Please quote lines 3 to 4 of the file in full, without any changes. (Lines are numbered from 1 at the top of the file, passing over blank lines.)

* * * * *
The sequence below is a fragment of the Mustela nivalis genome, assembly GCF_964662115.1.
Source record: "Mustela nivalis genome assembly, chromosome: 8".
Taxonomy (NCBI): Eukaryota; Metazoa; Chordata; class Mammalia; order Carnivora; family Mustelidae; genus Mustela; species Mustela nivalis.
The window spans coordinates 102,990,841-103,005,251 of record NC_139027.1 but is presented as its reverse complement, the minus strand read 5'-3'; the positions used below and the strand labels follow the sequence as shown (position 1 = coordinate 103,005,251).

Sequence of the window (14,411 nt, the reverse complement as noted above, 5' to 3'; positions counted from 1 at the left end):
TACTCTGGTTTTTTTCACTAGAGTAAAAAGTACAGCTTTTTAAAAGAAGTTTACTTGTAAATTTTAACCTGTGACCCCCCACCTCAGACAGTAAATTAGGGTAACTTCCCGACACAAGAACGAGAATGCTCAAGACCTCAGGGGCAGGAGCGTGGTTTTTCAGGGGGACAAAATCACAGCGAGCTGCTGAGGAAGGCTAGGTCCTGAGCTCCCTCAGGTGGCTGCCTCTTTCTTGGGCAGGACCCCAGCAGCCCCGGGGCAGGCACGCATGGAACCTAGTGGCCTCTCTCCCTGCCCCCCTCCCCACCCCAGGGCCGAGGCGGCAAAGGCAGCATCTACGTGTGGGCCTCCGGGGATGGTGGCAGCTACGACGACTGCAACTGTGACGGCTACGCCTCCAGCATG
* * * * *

Taxonomy (NCBI): Eukaryota; Metazoa; Chordata; class Mammalia; order Carnivora; family Mustelidae; genus Mustela; species Mustela nivalis.
The window spans coordinates 102,990,841-103,005,251 of record NC_139027.1 but is presented as its reverse complement, the minus strand read 5'-3'; the positions used below and the strand labels follow the sequence as shown (position 1 = coordinate 103,005,251).